Thursday, November 29, 2012

Head-in-a-Cart Takes an Improv Class: Week #8

Well, it’s over. And it couldn’t end without me disturbing my classmates with one of my monologues.  I arrived to class and found everyone stressing out about our graduation performance on Saturday.  I told them that if someone like me who wasn’t anywhere close to being a performer could do it, they, actors, could do it.  They just looked at me and continued whining.  Someone asked me if I was nervous.  I answered honestly: No.  I added that I had learned that it was best to feel it and not try to suppress it because by the time you have to perform that anxiousness has left your body.

After we warmed up with Zip Zap Zop and the thumper games, we got to work on the show. Some scenes went well but most of them sucked.  But it’s okay. The teacher said we’re at Improv 101 level.  My last thumper was “Jazzzzzzzzzz Hands!”

After the first word suggestion (I forgot what it was) and a couple of scenes, I stepped forward onto the stage with Richie, one of the better improvisers, and he immediately made me Mrs. Johnson, a little old lady he took care of and had drank an entire bottle of Pepto Bismol.  I channeled my grandmother and insulted him, telling him he had given me diarrhea and that now I was constipated.  The rest of the scene was him struggling to sneak my meds into a gluten free apple pie I wouldn’t eat and eventually threw on the floor.  The scene was funny, but we never found the Game.

The second scene I was involved in was problematic because I turned it into a transaction scene.  The monologist talked about having to participate in a parade wearing shoes that didn’t fit.  I started the scene and I offered the customer two pairs of Prada shoes size 3 and size 16.  He was size 10 but the shoe store only sold size 3 and 16.  That was the Game.  Someone stepped in as the manager and when the customer complained, he said, “Yeah, so what’s the problem?”  We couldn’t find or say anything to keep him from leaving so he did, leaving me and the manager to continue the scene.  Transaction scenes are very difficult to maintain.

The second word suggestion we got was “lipstick.”  I gasped and walked on stage automatically.  It was as if someone had pushed me forward.  I couldn’t believe I had just remembered something that happened to me that I had suppressed for a few years at least.  And now here I was in front of all these people and I couldn’t step back.  I had no choice but to tell the story because I couldn’t think of any other story about lipstick.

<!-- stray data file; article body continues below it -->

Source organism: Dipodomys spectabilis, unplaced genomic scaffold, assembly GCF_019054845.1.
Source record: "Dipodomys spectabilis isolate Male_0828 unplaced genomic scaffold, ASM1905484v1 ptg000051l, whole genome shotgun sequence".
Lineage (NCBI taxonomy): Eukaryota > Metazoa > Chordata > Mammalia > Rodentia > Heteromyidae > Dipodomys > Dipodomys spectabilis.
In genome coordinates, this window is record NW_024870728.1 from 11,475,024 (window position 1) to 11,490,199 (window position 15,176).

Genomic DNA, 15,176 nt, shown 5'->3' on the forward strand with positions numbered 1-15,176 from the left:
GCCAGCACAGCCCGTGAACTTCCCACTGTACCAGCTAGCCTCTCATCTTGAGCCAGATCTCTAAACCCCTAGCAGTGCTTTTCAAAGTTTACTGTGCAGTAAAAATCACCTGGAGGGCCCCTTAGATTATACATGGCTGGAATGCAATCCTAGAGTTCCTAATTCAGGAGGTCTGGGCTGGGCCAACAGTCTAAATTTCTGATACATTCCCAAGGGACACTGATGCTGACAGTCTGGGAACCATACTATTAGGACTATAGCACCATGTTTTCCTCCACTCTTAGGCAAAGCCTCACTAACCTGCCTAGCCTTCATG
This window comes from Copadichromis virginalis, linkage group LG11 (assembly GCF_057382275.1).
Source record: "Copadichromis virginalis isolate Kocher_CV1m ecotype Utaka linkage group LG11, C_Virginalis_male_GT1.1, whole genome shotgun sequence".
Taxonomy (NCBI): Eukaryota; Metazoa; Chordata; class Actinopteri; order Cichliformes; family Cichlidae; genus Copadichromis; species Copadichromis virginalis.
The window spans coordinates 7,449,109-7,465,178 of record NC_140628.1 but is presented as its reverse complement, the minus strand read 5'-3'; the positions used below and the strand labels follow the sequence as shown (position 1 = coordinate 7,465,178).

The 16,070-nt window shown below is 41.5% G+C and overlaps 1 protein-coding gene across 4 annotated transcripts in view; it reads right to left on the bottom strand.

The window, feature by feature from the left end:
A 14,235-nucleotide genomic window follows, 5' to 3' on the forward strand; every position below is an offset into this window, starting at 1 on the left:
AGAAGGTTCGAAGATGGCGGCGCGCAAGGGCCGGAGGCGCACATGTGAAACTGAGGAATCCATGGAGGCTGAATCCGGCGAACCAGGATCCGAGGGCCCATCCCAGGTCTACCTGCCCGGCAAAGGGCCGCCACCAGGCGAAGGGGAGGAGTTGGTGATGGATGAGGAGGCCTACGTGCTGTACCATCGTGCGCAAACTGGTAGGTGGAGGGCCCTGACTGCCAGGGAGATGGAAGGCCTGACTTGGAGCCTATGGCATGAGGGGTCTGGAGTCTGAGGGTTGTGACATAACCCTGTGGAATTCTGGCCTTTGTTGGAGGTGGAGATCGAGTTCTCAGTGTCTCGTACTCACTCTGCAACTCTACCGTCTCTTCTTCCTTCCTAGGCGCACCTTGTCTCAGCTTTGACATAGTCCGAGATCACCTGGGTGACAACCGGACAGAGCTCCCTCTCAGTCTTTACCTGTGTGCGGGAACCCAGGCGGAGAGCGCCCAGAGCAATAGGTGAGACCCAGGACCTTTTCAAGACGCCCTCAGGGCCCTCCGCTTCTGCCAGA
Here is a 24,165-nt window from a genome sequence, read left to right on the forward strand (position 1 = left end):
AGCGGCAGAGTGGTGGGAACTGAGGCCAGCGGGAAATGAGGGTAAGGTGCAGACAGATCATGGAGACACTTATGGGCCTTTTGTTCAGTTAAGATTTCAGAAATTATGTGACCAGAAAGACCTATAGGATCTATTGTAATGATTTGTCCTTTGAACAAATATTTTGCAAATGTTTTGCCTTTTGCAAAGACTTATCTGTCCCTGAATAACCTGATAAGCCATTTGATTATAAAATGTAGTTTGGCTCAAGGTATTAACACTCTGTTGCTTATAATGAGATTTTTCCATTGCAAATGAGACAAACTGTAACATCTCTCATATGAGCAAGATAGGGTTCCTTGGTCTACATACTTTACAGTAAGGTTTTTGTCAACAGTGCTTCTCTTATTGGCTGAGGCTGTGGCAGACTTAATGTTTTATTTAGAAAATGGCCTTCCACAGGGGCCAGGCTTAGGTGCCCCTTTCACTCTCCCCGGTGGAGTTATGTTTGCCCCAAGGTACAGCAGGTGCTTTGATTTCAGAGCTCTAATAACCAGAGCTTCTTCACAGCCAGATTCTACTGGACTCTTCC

When I moved back to the U.S. after a stint in Puerto Rico and Mexico, my friend’s sister’s husband offered me a job working for him.  I didn’t know anything about working in a law firm but I said yes.  I struggled a lot on the job but eventually got the hang of it.  Well, sort of.  As much as you can without giving a shit about your job.  A year later one of his associates, a female lawyer with a predilection for very short skirts, threw a holiday party at her house.  My boss’s wife (my friend’s sister) met us at the party.  We didn’t stay very long because it was boring and we got hungry.  We ended up at an Italian restaurant eating delicious food.  My boss had a few drinks.  Since they had taken separate cars, she drove home and my boss and I walked back to the office’s underground parking.  I didn’t have a car back then, so he was going to drive me home. 

We got in the car and suddenly, he put his thumb on my mouth and gently glided it across my lower lip.  I was wearing bright red stick.  At that very moment, I wanted to be dead.  I wanted there to be an earthquake and for the high rise to fall and flatten us.  But it didn’t happen.  I pretended what just had happened didn’t happen.  He started to drive and periodically would squeeze my knee.  I kept on talking and talking, what, I don’t remember, while I pressed myself against the car door.  I figured if I kept on blabbing nonsense nothing else would happen.  When we arrived at my place, I said thank you and ran.  I could never make sense of it. I still can’t.

The only way I could deal with this was to pretend it never happened.  He did too.  Let me say it again.  This is the man who is married to a woman whom I have known since I was 13 years old.  My best friend’s sister.  Surprisingly, it wasn’t awkward at the office.  We were really good at pretending it didn’t happen.  I only told my sister and even forgot about it. Until today.

Throughout the monologue I kept on looking at my teacher and classmate’s faces.  I expected them to have shocked expressions but they didn’t.  They were just engrossed and I could tell they were really looking forward to what I would say next.  When I was finished, I turned around to join my team and I saw their faces.  Bulging eyes and open mouths.  The scenes that followed were all about lipstick and make up.  At the end of the class during note-giving the teacher told me that it was a very courageous monologue, full of material for scenes.  But again, my team failed to use any of it.

I’ll miss having the chance to become someone else once a week.  I had fun doing something that is so different than anything I’ve ever done in the past.  Something so unlike me.  I enjoyed using parts of my body other than my head.  It’s unlikely I will continue because at this stage I really have to focus on moving my filmmaking forward to the next level.  Unless, of course, something miraculously happens on stage on Saturday and I decide I can’t live without performing long form improv. It’s very unlikely.

Lesson #8: Most people aren't used to honest and painful storytelling but I intend to give it to them anyway.

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